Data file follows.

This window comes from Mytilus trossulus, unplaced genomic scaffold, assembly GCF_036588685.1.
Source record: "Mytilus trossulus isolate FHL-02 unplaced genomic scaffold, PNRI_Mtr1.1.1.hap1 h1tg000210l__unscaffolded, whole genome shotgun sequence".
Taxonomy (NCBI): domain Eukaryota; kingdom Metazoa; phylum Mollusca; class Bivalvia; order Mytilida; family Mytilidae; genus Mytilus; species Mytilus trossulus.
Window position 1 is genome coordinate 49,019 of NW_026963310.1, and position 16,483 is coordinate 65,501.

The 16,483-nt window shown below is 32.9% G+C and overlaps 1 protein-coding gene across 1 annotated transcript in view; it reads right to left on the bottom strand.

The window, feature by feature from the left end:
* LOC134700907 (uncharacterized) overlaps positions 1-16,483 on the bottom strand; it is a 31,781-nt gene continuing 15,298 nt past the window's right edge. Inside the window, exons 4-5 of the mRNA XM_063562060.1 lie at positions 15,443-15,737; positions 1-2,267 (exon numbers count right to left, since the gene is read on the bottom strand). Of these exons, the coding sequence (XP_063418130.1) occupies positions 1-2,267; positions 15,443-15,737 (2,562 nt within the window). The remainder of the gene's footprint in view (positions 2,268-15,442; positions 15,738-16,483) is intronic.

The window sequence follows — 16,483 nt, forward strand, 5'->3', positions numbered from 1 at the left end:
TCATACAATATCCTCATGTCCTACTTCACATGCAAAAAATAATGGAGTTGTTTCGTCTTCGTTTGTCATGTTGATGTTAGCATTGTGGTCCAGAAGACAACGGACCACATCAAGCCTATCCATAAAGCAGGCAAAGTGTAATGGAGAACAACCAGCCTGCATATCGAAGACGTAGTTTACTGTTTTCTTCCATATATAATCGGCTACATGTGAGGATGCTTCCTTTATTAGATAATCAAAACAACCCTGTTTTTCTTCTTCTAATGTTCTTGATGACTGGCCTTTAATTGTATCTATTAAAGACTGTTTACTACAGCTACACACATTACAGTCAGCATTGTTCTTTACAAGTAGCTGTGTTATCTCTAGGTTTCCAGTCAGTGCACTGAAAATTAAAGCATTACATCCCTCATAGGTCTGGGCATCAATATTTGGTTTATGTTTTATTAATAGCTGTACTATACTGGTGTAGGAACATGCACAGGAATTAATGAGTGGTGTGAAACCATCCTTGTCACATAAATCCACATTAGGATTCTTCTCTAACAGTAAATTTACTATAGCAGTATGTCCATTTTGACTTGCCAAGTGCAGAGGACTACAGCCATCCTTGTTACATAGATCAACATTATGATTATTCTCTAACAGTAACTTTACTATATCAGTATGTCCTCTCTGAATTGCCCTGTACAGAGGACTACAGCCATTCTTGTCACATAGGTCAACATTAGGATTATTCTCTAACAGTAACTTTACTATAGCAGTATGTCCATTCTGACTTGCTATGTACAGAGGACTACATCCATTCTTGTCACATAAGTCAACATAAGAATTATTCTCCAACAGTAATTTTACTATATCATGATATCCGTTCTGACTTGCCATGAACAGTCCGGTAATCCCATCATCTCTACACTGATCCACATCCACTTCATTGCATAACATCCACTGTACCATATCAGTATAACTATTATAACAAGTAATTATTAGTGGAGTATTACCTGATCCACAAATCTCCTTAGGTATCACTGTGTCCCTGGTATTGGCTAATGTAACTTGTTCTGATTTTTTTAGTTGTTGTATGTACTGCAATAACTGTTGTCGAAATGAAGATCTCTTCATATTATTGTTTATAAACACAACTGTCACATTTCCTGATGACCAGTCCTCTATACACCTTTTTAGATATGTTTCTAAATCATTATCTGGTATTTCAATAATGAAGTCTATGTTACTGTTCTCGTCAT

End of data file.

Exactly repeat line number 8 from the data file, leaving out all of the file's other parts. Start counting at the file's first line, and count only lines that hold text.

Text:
The window sequence follows — 16,483 nt, forward strand, 5'->3', positions numbered from 1 at the left end: